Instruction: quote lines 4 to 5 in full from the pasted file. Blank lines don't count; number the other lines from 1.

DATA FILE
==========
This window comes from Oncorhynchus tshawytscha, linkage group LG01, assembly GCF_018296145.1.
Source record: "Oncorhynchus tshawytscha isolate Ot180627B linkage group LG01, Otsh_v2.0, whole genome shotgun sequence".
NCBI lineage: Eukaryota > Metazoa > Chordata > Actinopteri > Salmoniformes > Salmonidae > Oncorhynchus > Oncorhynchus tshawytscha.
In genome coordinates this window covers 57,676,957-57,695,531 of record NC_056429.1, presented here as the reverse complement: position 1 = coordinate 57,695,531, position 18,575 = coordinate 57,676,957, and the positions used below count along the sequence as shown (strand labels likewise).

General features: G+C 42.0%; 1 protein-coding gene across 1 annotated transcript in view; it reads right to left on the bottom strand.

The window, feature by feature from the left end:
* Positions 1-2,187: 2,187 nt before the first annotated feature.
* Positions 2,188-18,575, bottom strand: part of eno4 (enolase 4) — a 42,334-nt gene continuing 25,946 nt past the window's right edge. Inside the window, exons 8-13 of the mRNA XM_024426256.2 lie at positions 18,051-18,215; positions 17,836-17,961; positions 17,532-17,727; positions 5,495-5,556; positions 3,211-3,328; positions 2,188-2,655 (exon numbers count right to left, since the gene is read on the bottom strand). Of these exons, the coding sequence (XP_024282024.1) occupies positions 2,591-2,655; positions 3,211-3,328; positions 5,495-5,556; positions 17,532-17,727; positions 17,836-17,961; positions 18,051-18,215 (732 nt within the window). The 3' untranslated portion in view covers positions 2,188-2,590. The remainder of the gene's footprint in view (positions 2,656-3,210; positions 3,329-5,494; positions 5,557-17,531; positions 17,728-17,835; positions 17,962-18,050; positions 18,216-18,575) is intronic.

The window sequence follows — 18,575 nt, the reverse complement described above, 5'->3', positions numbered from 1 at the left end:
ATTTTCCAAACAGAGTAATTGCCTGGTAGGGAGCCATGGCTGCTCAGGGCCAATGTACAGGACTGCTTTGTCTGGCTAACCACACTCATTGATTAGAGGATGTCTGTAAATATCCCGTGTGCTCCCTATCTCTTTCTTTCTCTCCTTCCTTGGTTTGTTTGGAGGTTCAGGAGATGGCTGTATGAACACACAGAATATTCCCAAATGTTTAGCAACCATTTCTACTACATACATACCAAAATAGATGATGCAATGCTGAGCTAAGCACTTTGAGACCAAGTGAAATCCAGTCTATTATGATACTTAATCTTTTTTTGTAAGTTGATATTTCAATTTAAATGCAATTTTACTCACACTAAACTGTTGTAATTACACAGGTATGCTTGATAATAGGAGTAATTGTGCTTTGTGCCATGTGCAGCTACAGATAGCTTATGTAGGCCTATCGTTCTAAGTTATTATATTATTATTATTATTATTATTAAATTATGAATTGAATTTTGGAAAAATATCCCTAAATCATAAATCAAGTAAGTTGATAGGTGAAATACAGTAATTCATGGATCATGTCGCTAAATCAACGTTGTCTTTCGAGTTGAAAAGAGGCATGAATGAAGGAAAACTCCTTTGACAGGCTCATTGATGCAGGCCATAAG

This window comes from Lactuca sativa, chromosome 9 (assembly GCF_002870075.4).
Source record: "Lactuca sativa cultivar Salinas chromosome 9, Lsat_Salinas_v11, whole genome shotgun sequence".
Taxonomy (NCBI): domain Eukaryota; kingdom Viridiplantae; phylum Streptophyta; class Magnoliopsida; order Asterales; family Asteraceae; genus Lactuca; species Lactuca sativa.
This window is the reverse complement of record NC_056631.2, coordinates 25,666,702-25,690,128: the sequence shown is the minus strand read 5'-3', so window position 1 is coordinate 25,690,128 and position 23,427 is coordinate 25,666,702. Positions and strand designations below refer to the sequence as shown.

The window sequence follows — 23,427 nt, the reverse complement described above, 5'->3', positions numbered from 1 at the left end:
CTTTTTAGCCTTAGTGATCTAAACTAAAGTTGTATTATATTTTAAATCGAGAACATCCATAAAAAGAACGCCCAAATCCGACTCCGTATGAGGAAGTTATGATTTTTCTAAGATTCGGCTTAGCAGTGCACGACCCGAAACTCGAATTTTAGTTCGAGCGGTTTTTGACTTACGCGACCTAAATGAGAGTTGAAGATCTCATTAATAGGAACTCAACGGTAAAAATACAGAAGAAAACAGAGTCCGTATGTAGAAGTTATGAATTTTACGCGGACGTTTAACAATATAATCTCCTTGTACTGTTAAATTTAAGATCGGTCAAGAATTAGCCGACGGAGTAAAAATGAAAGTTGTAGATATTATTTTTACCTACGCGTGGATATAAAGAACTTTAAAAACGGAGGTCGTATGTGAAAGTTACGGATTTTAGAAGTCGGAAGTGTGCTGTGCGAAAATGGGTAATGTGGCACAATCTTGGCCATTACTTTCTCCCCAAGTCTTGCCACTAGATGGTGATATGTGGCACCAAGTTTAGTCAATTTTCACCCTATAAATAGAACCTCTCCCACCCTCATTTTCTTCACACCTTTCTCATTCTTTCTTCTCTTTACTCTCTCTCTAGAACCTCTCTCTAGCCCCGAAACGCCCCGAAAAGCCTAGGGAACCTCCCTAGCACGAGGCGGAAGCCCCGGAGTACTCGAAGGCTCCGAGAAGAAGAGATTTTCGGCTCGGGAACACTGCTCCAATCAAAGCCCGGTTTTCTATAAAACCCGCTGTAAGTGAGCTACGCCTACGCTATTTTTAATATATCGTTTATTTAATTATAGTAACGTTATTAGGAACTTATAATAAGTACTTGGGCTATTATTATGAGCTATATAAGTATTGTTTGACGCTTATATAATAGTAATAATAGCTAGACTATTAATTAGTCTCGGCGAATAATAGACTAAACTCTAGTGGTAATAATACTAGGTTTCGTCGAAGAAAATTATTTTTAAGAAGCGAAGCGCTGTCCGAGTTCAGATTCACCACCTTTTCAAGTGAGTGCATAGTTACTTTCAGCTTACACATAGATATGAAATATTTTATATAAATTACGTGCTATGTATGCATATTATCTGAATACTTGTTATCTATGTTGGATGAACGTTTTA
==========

In genome coordinates this window covers 57,676,957-57,695,531 of record NC_056429.1, presented here as the reverse complement: position 1 = coordinate 57,695,531, position 18,575 = coordinate 57,676,957, and the positions used below count along the sequence as shown (strand labels likewise).

General features: G+C 42.0%; 1 protein-coding gene across 1 annotated transcript in view; it reads right to left on the bottom strand.